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Fragility Index and Relative Risk Index: Evaluating Clinical Significance in Research Findings

EasyChair Preprint no. 12264

12 pagesDate: February 24, 2024


In clinical research, the interpretation of study findings relies not only on statistical significance but also on clinical significance. Two metrics that aid in this evaluation are the Fragility Index (FI) and the Relative Risk Index (RRI). The FI measures the robustness of statistically significant results by assessing how many patients would need to have a different outcome to change the significance of the findings. On the other hand, the RRI provides insight into the practical importance of the results by quantifying the relative risk reduction associated with an intervention. This paper aims to elucidate the importance of these indices in evaluating the clinical relevance of research findings. We discuss the concept of statistical significance versus clinical significance and highlight the limitations of relying solely on p-values to interpret study outcomes. By introducing the Fragility Index and the Relative Risk Index, researchers can move beyond statistical jargon and assess the true impact of interventions on patient outcomes. Additionally, we show how the Relative Risk Index can provide valuable insights into the magnitude of effect size and aid clinicians in decision-making regarding treatment strategies. In conclusion, the Fragility Index and Relative Risk Index offer valuable tools for assessing the clinical significance of research findings. Incorporating these metrics into the interpretation of study results enhances the transparency and reliability of evidence-based medicine, ultimately benefiting patient care and healthcare decisionmaking.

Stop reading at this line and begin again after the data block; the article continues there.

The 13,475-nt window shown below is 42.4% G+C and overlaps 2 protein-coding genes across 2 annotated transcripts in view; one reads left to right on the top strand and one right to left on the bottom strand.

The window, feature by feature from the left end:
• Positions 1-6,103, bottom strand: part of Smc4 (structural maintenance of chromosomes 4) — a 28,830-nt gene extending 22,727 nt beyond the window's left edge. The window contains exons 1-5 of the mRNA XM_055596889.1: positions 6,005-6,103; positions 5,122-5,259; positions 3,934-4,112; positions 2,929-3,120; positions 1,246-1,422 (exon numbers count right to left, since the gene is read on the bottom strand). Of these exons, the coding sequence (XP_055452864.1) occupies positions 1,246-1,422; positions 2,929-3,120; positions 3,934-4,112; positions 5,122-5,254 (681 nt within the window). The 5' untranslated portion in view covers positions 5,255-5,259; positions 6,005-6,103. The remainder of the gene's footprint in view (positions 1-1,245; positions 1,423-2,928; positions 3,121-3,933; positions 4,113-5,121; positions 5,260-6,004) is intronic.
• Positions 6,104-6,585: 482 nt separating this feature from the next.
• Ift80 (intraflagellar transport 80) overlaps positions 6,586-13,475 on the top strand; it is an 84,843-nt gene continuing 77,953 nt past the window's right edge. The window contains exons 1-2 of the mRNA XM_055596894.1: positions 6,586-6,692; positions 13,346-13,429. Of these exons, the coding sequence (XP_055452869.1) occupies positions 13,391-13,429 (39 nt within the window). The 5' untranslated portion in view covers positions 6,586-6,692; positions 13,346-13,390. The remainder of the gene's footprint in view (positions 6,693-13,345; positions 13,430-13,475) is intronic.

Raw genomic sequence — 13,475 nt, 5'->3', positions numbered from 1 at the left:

Keyphrases: clinical significance, decision making, effect size, evidence-based medicine, Fragility index, Healthcare, interpretation, Patient Outcomes, Relative Risk Index, research findings, statistical significance

BibTeX entry
BibTeX does not have the right entry for preprints. This is a hack for producing the correct reference:
  author = {Haney Zaki},
  title = {Fragility Index and Relative Risk Index: Evaluating Clinical Significance in Research Findings},
  howpublished = {EasyChair Preprint no. 12264},

  year = {EasyChair, 2024}}
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